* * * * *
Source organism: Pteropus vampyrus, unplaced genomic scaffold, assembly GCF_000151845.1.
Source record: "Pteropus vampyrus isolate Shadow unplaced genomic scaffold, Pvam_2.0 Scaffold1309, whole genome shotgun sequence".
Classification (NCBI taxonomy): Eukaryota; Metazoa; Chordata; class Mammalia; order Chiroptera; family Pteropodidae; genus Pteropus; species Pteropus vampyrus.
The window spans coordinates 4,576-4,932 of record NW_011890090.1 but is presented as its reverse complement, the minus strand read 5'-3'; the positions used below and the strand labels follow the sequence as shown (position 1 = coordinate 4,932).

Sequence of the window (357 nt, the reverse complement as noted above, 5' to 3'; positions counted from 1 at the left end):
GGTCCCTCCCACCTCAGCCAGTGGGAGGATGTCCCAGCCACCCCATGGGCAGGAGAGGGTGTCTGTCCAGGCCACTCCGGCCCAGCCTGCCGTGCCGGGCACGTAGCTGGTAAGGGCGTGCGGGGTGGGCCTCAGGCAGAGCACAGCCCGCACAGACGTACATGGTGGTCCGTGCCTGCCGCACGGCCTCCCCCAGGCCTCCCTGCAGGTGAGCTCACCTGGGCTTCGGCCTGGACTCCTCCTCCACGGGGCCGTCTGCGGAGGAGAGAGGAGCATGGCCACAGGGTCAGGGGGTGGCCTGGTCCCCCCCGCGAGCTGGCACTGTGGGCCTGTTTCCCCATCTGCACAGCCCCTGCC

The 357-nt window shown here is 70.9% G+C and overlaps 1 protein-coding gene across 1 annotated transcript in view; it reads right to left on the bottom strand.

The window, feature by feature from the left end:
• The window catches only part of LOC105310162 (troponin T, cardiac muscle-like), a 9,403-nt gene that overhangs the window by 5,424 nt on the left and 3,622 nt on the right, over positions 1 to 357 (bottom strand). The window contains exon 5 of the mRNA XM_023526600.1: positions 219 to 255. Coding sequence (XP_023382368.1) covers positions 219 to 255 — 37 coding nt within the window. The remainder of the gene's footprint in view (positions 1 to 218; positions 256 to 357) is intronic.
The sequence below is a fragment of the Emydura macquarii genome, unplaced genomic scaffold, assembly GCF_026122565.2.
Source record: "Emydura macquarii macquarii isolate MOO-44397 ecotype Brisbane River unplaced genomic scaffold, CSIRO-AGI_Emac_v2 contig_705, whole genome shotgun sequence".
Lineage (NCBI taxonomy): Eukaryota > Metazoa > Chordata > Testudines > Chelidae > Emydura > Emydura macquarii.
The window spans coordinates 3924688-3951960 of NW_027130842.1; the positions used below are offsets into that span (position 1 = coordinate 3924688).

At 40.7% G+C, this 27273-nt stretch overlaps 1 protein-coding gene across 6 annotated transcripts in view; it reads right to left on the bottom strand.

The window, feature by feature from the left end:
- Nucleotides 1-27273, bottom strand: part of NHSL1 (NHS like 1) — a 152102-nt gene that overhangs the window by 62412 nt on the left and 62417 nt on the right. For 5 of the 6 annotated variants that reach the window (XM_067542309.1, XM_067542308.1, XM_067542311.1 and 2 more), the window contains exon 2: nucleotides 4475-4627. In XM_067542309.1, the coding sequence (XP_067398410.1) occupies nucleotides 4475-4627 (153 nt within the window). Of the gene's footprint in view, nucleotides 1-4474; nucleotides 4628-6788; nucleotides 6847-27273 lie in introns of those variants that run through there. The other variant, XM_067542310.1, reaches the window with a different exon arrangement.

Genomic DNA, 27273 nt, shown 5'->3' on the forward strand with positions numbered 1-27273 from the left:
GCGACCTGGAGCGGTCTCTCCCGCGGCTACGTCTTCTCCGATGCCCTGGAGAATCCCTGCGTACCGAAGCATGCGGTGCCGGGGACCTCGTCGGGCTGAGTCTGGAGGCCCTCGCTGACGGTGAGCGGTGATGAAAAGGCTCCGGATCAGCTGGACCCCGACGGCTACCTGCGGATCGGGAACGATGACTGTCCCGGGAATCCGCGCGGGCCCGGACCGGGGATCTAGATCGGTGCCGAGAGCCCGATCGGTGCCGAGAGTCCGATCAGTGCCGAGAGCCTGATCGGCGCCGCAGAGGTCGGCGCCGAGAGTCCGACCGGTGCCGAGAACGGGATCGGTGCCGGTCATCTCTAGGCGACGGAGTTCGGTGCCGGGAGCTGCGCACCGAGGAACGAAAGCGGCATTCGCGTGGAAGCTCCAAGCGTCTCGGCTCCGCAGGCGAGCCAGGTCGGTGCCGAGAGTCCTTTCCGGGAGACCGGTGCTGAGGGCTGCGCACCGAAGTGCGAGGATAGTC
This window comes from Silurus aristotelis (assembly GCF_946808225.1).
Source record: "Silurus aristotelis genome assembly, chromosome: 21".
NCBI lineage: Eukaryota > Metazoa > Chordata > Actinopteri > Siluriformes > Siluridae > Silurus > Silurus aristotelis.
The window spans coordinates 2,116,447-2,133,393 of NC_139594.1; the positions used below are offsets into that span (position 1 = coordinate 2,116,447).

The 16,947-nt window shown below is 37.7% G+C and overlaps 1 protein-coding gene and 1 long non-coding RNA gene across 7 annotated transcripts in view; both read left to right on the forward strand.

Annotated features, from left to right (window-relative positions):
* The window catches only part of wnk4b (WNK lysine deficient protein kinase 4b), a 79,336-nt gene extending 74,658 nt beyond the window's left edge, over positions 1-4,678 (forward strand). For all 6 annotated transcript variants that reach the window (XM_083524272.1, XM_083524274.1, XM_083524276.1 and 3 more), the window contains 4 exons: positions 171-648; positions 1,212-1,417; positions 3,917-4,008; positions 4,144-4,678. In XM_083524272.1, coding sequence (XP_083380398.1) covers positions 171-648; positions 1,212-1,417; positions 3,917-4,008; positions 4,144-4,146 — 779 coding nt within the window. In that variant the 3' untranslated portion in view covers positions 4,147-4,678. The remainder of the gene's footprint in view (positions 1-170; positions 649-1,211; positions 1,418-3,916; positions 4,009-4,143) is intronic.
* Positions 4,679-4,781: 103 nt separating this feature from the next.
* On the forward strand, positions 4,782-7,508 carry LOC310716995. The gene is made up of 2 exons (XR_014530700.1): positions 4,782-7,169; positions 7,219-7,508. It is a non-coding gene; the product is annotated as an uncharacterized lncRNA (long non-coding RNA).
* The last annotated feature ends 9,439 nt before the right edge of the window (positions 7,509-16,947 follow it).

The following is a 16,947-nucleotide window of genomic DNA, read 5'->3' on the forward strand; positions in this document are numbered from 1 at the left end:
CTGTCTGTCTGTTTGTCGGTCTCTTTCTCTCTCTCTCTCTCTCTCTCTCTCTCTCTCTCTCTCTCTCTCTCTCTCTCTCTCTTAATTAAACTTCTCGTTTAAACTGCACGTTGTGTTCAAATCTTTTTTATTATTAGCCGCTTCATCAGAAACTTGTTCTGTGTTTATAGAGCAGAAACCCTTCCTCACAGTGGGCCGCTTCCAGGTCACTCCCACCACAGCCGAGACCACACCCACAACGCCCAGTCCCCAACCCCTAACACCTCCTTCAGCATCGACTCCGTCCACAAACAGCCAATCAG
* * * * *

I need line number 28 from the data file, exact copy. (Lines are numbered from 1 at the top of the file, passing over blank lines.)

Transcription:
* The last annotated feature ends 9,439 nt before the right edge of the window (positions 7,509-16,947 follow it).